February 14, 2020, by Rupert Knight

The Rights of the Mathematician

In this post Catherine Gripton considers what children should expect of mathematics in school and the implications for how we approach the teaching of mathematics in a way that respects the child as a an autonomous learner.

Our relationship with mathematics

On the 24th October 2019, the UK government launched a consultation on proposed early years foundation stage reforms. Whilst reviewing the proposed programme for mathematics with a group of colleagues, we were struck by the contrast in wording to the proposed programme for literacy. For mathematics there is no mention of ‘love’, ‘enjoyment’ or ‘joy’, only ‘curiosity’ suggesting that mathematics provokes intellectual interest but not an emotional connection. Perhaps this reflects a wider societal conception of mathematics as ‘school mathematics’ without the same relevance to our everyday lives as reading or writing. In this way maths is positioned as something difficult which is to be endured.

This is not the maths that I see in nursery and reception classes. Young children are excited by mathematics. In most early years settings we see children invested in lining up and arranging objects, counting them and making patterns. We see children estimating how far they can jump, counting for fun, making shapes and comparing containers to fill. They do these things, not because someone is making them but because it brings them satisfaction and joy!

The rights of the learner

Children have the right to enjoy or not enjoy particular books and to read for pleasure. They enact similar learning behaviours in mathematics, enjoying using manipulatives, having favourite numbers and activities, enjoying puzzles and problem solving as well as patterns and order. A number of years ago Daniel Pennac’s ‘Rights of the Reader’ was published in English and garnered much interest from teachers, parents and children. The ten rights include the right not to read, to dip in and out, to skip ahead, to read anywhere and to read again (have favourites). The rights promote reader agency where children have the right to read what they would like to, when they would like to, in the way that they would like to. This reassures readers of all ages that they are not less of a reader if they choose not to read a particular book or prefer to read comics or indeed skip ahead. It is empowering to know that you can do something your way, following your interests and generally feel ownership over content and processes. These rights shape our identity and how we perceive ourselves.

In mathematics, we similarly have the right to our own interests, preferences and approaches. It is supportive of strong mathematical identities if we feel that we can use our own methods (including using fingers, and writing things down) and have some mathematical activities or areas that we enjoy more than others. These ‘rights of the mathematician’, as for reading, provide an empowering and inclusive conception of mathematics and mathematicians in the behaviours they portray. Within this notion of mathematics, we, like the children in early years settings, can all be autonomous mathematicians who have the right to ask why, to wonder and to make choices.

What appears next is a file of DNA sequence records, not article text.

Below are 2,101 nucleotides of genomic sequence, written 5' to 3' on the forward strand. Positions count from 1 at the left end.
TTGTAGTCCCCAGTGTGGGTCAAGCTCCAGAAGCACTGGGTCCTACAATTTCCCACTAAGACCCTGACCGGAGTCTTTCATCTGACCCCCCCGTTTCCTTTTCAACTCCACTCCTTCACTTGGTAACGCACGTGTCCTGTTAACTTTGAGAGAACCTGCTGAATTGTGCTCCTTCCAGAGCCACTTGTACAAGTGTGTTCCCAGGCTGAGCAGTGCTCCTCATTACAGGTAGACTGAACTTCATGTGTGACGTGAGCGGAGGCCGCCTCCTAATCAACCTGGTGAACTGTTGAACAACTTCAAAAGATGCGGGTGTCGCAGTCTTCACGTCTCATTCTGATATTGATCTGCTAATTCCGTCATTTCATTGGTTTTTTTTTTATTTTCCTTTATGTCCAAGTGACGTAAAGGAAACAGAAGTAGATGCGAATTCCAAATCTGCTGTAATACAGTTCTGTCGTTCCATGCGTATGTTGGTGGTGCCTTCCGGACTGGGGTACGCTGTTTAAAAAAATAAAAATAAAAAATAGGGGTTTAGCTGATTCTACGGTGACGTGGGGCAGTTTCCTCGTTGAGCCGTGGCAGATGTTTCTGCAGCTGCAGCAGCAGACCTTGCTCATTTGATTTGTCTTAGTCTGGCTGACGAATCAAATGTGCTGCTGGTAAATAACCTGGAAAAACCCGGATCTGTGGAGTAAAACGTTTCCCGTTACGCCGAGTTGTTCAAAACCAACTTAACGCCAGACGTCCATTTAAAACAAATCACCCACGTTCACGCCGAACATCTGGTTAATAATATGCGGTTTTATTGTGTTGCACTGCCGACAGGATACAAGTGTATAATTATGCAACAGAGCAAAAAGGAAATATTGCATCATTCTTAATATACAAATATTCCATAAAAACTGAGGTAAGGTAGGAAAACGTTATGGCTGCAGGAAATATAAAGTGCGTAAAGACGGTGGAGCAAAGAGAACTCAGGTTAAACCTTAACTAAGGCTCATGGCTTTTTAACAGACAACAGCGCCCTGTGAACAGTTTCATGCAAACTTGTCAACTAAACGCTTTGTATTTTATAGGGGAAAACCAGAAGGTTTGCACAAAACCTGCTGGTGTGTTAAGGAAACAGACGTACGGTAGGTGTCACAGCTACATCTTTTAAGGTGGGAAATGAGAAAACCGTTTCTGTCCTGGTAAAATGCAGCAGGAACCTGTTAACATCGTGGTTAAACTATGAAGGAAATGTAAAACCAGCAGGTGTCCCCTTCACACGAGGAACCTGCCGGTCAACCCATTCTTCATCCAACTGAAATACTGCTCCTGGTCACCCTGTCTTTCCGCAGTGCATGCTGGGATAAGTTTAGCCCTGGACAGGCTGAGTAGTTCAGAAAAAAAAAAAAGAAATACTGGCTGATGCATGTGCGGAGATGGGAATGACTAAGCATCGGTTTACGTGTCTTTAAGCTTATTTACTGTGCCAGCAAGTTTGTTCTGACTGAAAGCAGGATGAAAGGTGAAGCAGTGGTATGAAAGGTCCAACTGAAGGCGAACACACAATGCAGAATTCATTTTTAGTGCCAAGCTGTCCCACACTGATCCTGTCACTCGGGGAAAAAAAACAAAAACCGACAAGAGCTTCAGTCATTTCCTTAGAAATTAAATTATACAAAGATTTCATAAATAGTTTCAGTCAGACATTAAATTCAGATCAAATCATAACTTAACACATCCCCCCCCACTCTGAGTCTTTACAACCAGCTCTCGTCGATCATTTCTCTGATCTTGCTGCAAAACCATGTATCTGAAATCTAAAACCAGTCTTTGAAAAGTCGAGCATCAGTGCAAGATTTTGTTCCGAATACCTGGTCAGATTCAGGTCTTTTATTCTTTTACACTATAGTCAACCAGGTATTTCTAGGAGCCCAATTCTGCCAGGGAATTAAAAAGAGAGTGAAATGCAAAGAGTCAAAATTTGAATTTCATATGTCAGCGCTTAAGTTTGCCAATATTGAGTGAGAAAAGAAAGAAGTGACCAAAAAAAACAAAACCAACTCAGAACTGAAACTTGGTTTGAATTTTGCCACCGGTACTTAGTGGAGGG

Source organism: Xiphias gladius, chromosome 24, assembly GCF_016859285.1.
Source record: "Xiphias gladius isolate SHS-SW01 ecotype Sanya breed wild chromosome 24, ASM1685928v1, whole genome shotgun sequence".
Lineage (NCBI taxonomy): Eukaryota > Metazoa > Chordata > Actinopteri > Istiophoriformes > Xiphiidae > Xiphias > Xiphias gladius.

The rights of the mathematician

The following are my ten ‘rights of the mathematician’.

1. The right to enjoy mathematics
2. The right to have interests and preferences
3. The right to make jottings, drawings and working out
4. The right to use our own methods and approaches
5. The right to use manipulatives and resources
6. The right to reason, to talk about maths and be listened to
7. The right to make mistakes
8. The right to estimate, to guess and to conjecture
9. The right to ponder and take time
10. The right to be playful

Following Daniel Pennac’s model for readers, these rights are deliberately broad and inclusive to indicate universal entitlement. Respecting these rights in the primary classroom, would include valuing errors (and learning from them), estimates and jottings/working. Such a classroom might take a dialogic approach to mathematics teaching with talk and verbal reasoning important features of mathematics lessons (see this previous blog in the series on a dialogic stance). Similarly, there might be discussions about favourite maths topics and activities and teacher questioning might draw out a range of strategies or children’s own methods for solving a maths problem. Within the environment, we might expect to see maths games and puzzles as well as accessible manipulatives with an emphasis upon the use of resources as a strong mathematical habit (as supportive of meaning making for all).

Maybe you would include other rights or disagree with some of the rights offered here. We would you love to hear your thoughts and comments.

Posted in Uncategorized